ESPN's Adam Schefter reported on Friday that McClain was going to be waived by the Raiders, ending a three-year marriage between the team and the standout linebacker from Alabama:
Raiders waiving LB Rolando McClain today.— Adam Schefter (@AdamSchefter) April 5, 2013
McClain, a three-year on-and-off starter in Oakland, is coming off a 2012 season in which he started nine games, totaled 60 tackles and forced a fumble for first-year head coach Dennis Allen.
Although McClain has 245 career tackles and has been a steady presence in the middle of the Oakland defense, it's clear he was unhappy with his role on the team.
He got into an argument with Allen and asked to be traded in November (as noted by Brian McIntyre of Yahoo! Sports) and arrested in January of this year after failing to cooperate with police (via USA Today).
It's clear the former first-round pick has some issues to solve before he's ready to lead a defense.
One of those issues appears to be his proximity to his home state (Alabama). As noted by Ian Rapoport of NFL.com, McClain expressed discomfort in traveling to Oakland to play football when drafted, but the team made him its first-round pick anyway:
On Rolando McClain: He was never comfortable heading all the way to Oakland, being from Bama. Told old staff that. They drafted him anyway.— Ian Rapoport (@RapSheet) April 5, 2013
Expect regional location to be a big factor in McClain's decision (assuming he clears waivers), as will playing in the 3-4 defense. McClain expressed to many that he was more comfortable as a 3-4 prospect than he was a 4-3, and that could also be a factor in his upcoming choice.
Although it's highly unlikely that any team claims McClain on waivers, there will certainly be a market for his services. It might be a little early in the process, but here's a look at a few teams that would benefit from a young middle linebacker with room to grow.
The most obvious choice for a team that needs linebacker help is the heavily depleted Baltimore Ravens.
Future Hall of Famer Ray Lewis has chosen retirement over defending his team's Super Bowl crown, leaving the biggest void in the middle of Baltimore's defense since Lewis was drafted by management in the 1996 NFL draft.
Everything matches up for a good marriage between Baltimore and McClain. Rolando's cousin Le'Ron McClain was a member of the Ravens during his career, which is maybe a reason to think about joining the defending champs.
And the playing time Rolando would get in Baltimore from the get-go seems to be readily available.
One drawback to this marriage could be the distance from home.
If McClain wasn't happy in California, and there's nothing to say he'd be happier in our nation's capital. However, playing for a franchise like Baltimore is quite different from playing for a franchise like Oakland, and there's only one thing that isn't green that can trump a player's attitude.
It's winning—and Baltimore does plenty of that.
Painfully bad against the run last season, McClain would be a good fit with the Titans.
Although young studs Akeem Ayers and Zach Brown have stepped up nicely on the outside, there was a hole in the middle of that defense when Colin McCarthy went down with injury in 2012. After the Titans finished 23rd in run defense in 2012, there's little debate that adding a run-stuffer in the middle could be a play.
As noted by Bleacher Report's Matt Miller, McClain was actually better on tape in 2012 than his discomfort would appear, and he could help curb some of the run holes that Tennessee had last season:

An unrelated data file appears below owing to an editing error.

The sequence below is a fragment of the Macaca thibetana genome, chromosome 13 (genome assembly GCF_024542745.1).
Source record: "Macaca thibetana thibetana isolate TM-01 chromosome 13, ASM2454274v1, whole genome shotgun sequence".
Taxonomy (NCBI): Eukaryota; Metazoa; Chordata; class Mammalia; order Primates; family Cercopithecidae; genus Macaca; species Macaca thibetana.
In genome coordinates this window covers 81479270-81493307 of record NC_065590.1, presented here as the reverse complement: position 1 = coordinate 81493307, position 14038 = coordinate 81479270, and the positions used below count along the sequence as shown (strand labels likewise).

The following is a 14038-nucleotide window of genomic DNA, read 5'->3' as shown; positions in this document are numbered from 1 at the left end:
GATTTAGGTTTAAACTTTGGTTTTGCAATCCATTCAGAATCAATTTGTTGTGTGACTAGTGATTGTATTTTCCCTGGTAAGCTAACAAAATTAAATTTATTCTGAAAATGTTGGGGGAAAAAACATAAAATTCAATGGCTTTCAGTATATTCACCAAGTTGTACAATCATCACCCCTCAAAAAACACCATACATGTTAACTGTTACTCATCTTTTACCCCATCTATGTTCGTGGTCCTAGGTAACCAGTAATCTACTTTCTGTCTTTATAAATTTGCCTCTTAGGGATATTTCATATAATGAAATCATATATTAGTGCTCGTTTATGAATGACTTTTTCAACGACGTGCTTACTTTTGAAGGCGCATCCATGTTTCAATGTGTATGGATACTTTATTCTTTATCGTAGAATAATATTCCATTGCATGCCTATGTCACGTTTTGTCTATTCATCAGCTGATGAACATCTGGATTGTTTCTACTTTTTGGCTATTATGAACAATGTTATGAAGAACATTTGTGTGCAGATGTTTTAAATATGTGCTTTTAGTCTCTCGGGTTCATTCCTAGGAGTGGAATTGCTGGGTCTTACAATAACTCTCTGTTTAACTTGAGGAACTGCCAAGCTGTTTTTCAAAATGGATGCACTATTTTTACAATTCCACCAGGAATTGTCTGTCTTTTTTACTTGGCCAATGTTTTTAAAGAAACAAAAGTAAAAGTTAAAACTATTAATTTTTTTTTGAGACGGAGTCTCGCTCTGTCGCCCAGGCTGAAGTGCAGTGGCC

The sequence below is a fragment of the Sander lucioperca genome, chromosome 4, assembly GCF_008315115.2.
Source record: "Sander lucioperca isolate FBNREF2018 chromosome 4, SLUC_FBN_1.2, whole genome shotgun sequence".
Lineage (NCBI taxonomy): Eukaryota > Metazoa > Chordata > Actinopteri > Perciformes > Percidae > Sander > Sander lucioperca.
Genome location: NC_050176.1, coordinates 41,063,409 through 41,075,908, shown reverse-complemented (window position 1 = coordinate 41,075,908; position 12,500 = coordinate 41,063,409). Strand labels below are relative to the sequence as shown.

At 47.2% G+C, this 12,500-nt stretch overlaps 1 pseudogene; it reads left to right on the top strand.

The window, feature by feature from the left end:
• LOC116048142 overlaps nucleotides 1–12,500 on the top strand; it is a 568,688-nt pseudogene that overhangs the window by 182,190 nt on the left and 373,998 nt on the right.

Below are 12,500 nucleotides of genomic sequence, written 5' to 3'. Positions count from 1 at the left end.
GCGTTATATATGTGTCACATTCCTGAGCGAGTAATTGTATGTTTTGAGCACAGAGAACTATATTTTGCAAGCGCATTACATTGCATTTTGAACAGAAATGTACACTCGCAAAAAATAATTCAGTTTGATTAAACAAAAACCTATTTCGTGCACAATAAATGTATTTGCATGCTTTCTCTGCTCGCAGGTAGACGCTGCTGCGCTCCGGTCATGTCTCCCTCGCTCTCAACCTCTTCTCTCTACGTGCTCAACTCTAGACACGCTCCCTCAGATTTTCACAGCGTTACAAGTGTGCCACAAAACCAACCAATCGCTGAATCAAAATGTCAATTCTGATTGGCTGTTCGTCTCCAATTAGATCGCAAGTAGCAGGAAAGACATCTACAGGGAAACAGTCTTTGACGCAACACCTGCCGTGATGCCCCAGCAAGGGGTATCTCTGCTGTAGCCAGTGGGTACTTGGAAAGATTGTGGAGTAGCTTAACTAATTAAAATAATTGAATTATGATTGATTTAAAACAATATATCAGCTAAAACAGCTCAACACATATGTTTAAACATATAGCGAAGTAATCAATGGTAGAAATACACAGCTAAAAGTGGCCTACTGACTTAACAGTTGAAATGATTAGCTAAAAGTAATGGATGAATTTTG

Maybe I'm crazy, but Rolando McClain's film isn't nearly as bad as folks made it out to be in 2012. VG tackler between the hashes.— Matt Miller (@nfldraftscout) April 4, 2013
Although Tennessee does play a 4-3 defense, having depth with McClain in the middle would be a way for the young linebacker to regain his NFL footing while staying relatively close to Alabama in the process.
The Falcons just completed another stellar regular season, and you don't get any closer to Alabama in the NFL than Georgia.
The starters are already in place, like in Tennessee, but there is very little depth behind Akeem Dent at middle linebacker. Like the situation with the Titans, it's all about personal perspective with what McClain wants to do.
If he wants a starting job right away, this probably isn't the best spot for him.
The Falcons also play a 4-3, and that won't help McClain, either.
However, the Falcons are a marquee NFL franchise, have solid coaching on the defensive side of the ball and McClain could very well take over the position on a full-time basis he if improved enough over the next two seasons.
It's hard to pin this down as anything more than a pipe dream right now, but that's how free-agent interest starts sometimes. Atlanta can't be counted out because they need depth and have a regional advantage over almost all of the other 31 teams in play.
New Orleans Saints
When it's all said and done, I think New Orleans is the best spot for the troubled middle linebacker.
The Saints are switching to the 3-4 defense, coming off a season in which they were dead last in total defense and allowed over 147 yards per game on the ground.
While the aging Curtis Lofton and David Hawthorne figure to anchor the inside backer spots, adding McClain to the mix could help curb New Orleans' run defense struggles on the first two downs of series in 2013.
Which team makes the most sense for McClain?
It's fairly close to his home state, the Saints are a franchise that has a winning persona after the Super Bowl triumph several years ago and expectations are back up to normal after a down season in the wake of the Bountygate scandal.
If McClain wants to earn playing time early, play in his preferred defense and stay close to his friends and family in the process, the Saints could emerge as the best, most realistic option to accomplish all of his goals for employment in 2013.